For comparison, two „normal“ birds from Karlsruhe, January 2010:

“normale” Kohlmeise, Adultes Männchen, 17.01.2010, Karlsruhe © R. Martin / For comparison, here are two photos of the “normal” Great Tits. 

Have birds with these calls already been in Germany/Europe in other years? I don’t think so – but if they have, then probably just single birds. Nobody I asked had ever knowingly heard these calls. Some birders didn’t notice the calls. But they said this was probably because they have got used to this call over the last weeks.

So there are two possibilities:

1. The Great Tits learned the call spontaneously this year -> absolutely unrealistic because of the high numbers, distribution (at least Germany, Finland, France, Belgium, Swiss, Estonia) and the little variation of the calls.

2. These Great Tits are from a population that hasn’t been involved in an invasion to our region in the last years.

Origin
Where do these birds come from? Glutz (1993) says that Great Tits can migrate in almost every direction, with the evasion spots usually being Fennoscandia and Russia. There are many recordings from Scandinavia in xeno-canto – but none of the Great Tits calls from there is similar. So this can’t be the origin. In the last days there have been some records of ringed Tits from the Baltic states (www.club300.de and Fabian Meijer‘s Blog). So there are birds from the northeast in Middle Europe but I don’t think this is the real origin; most birds that are getting ringed there, for example at the ornithological station Rossitten, are migrants. So the birds probably come from further east. Also, Glutz (1993) states that the baltic birds regularly occur in Europe – therefore not the probable origin.

In xeno-canto there is a recording from Cheboksary in Russia (about 600 km east of Moscow). The shape of the sonogram is very similar but the calls are 1 kHz too high (reaching from 3,5-6,4 kHz). Maybe a hint? I asked A. Lastukhin, but he doesn’t know these calls and can’t give any further information.

Sonogram of a Great Tit from Cheboksary , Russia, 03.10.2012. Very similar shape, but too high! © Alber Lastukhin. You can listen to the recording here (http://www.xeno-canto.org/110451). In the background you can hear Robin, Hooded Crow, Jackdaw, Chaffinch.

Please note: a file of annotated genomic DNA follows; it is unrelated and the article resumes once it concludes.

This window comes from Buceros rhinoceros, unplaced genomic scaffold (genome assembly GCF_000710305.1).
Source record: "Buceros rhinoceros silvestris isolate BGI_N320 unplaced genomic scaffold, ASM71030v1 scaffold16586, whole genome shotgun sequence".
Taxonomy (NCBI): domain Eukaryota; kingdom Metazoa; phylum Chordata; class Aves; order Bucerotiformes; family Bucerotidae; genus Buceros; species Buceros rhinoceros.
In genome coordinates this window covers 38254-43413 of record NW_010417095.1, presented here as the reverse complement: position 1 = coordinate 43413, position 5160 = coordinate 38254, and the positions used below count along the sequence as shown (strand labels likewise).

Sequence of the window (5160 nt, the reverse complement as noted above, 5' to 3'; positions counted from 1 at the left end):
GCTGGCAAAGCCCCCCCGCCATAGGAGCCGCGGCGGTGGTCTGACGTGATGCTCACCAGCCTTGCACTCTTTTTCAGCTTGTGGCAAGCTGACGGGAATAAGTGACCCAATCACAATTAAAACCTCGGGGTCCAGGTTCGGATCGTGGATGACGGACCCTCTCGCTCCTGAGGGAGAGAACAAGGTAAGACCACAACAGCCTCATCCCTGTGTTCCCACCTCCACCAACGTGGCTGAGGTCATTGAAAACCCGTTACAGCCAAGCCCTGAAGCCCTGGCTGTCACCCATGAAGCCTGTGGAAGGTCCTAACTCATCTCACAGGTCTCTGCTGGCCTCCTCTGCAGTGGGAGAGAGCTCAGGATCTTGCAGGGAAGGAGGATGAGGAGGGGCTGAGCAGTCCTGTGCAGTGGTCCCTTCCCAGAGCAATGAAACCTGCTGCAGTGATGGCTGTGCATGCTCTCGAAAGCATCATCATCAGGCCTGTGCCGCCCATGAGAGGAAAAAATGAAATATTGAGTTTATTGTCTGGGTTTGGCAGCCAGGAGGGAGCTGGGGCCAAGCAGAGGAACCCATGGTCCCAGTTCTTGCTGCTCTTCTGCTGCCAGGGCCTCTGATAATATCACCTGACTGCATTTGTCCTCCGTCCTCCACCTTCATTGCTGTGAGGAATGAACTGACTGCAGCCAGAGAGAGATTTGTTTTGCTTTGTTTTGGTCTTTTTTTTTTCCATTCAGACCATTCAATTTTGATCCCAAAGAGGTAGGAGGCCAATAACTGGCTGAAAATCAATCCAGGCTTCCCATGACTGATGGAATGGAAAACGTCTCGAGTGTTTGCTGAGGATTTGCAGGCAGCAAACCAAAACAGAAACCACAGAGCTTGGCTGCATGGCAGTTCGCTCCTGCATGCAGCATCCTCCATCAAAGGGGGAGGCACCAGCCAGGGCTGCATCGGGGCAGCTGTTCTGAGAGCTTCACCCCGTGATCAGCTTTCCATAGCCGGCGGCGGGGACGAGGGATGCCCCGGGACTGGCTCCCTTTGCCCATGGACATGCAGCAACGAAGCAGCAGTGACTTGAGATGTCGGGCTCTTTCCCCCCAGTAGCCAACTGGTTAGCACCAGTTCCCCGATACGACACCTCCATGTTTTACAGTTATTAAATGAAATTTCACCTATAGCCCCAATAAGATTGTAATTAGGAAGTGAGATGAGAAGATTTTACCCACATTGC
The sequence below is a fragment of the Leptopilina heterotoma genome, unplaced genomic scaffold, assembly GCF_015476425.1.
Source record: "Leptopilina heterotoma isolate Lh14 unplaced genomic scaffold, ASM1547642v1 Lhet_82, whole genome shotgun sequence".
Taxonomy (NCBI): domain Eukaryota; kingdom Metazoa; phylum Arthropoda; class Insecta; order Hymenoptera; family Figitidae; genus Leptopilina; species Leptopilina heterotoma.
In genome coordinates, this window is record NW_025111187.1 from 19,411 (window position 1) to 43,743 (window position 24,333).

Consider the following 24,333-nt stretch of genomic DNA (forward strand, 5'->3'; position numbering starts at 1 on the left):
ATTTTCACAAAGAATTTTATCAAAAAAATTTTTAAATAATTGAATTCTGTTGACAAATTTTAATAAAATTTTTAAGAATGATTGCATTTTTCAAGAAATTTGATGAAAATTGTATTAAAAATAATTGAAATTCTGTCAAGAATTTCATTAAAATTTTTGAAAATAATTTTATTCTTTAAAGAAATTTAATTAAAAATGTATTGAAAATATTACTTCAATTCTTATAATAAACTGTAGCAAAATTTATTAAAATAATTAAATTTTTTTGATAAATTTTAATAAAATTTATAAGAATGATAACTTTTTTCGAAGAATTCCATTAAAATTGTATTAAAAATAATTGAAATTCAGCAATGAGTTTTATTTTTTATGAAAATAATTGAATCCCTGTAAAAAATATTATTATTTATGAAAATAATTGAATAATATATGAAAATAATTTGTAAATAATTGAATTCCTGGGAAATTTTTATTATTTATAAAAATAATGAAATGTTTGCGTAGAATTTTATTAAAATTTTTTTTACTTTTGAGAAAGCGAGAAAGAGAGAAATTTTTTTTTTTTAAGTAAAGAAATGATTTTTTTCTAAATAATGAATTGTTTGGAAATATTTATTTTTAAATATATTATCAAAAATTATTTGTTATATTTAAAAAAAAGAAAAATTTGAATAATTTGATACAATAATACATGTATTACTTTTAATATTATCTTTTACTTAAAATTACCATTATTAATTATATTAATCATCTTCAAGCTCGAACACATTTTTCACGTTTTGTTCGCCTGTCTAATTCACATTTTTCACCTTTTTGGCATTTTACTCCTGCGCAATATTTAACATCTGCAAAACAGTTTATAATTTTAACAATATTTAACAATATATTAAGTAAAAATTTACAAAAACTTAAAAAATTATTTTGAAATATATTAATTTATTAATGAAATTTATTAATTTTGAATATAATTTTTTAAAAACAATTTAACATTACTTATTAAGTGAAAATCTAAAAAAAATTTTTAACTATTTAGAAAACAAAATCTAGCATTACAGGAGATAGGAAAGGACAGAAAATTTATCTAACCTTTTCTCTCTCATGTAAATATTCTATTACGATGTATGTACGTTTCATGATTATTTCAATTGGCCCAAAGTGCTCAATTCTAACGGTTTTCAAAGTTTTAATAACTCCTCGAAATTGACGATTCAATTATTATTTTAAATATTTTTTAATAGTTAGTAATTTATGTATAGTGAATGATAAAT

So, how about an origin in the north-easternmost part of Europe? From the region north/northeast of Moscow? I think this is the most likely solution.

Questions & Summary

How far do these Great Tits migrate? Italy, Spain? Iceland had its 5th record of a Great Tit on 25.10.2012. Is it one of these birds? Unfortunately, the icelandic birders couldn’t confirm this up to date. But I am still hoping for an answer.

Is there any relation to the influx of the Northern Bullfinches with the trumpeting calls or the White-headed Long-tailed Tits? And will the calls be a common part of the repertoire of our Great Tits in future? If so many birds are here, I don’t think that they all will migrate back to Russia. And will new birds of this population reach Middle-Europe every year now, as the Bullfinches?

Fascinating questions!

Thanks for the usage of the recordings, data and discussions go out to: Matthias Feuersenger, Peter Schleef, Matthias Hemprich, Daniel Kratzer, Jo Honold and Jochen Dierschke. And thanks Jo for your help with the translation!

Literature

Glutz, Urs M. (1993) Handbuch der Vögel Mitteleuropas Band 13/I. AULA-Verlag GmbH

Eine Antwort zu “Freaky Great Tits (in english)